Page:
of carbon build up on valves. Our first example is of a 2.0T SSI VW engine
with 33,000 miles on it. This car as you can see has some mild build up starting but its
not terribly bad. It isnt going to cause any issue at all. All you are going to do
is have a little bit of a restriction in your air flow which can potentially affect fuel
mileage. This one isnt bad so its going to be a very small way.
Our next example is of the same 2.0T SI Engine on a different vehicle with 75,000 miles on
it. Now, as you can see this is pretty significant amount of buildup on this, its very visible
and its pretty bad. Now, once it gets to this point when you have significant build
up like this it has to be manually cleaned so what has to happen during that process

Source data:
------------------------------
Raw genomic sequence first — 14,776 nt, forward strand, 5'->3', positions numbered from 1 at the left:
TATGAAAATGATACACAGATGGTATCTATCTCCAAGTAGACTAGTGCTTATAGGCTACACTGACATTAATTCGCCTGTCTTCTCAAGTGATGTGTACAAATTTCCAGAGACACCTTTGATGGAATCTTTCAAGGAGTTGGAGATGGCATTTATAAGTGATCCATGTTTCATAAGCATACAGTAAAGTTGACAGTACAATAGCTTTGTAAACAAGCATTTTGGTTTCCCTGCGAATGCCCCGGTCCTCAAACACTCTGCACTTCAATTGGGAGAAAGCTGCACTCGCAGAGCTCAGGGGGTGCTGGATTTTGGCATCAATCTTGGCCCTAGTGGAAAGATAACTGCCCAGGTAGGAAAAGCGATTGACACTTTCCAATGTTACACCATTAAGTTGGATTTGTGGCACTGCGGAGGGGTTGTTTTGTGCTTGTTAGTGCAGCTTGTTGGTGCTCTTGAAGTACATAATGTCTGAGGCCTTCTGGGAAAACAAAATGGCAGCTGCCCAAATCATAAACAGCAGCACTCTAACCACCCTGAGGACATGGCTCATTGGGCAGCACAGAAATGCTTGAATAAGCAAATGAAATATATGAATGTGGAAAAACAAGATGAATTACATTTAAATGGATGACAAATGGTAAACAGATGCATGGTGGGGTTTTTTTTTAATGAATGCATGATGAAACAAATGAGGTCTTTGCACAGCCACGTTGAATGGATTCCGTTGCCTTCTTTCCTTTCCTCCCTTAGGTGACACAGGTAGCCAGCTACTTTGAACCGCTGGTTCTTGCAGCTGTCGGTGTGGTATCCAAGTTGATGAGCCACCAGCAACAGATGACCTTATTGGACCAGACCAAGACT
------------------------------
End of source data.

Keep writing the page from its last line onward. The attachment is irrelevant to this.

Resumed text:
is the manifold has to be removed and the valves must be cleared by hand or by some
other mechanism. All right, so what can we do with the carbon
problem? As Ive mentioned before that car that has 75,000 miles on it, it has to be
manually cleaned. The options you have in that situation are only to remove the intake
manifold. Now how you clean it is going to very. A lot of times what they will do is
they will take a chemical soak it on the valve and then cleaning it with picks and scrappers
and things like that. Also another popular solution is soda blasting. This is a great
solution it will get it very clean, but also soda blasting makes a mess. Also another similar
solution to soda blasting is walnut blasting. So they take walnut shells, crushed walnut
shells, and they use it as a media to get rid of all the carbon in there. Again it will
make a pretty big mess and you have to have special tools for both of those processes.
If you allow the carbon build up to get bad enough that you are having issues related
to it, like, lets say you have 60,000 miles on it and there has been nothing done with
the vehicle you are probably getting to the point where you are going to need to clean
the carbon off. Now, the other option is okay how can we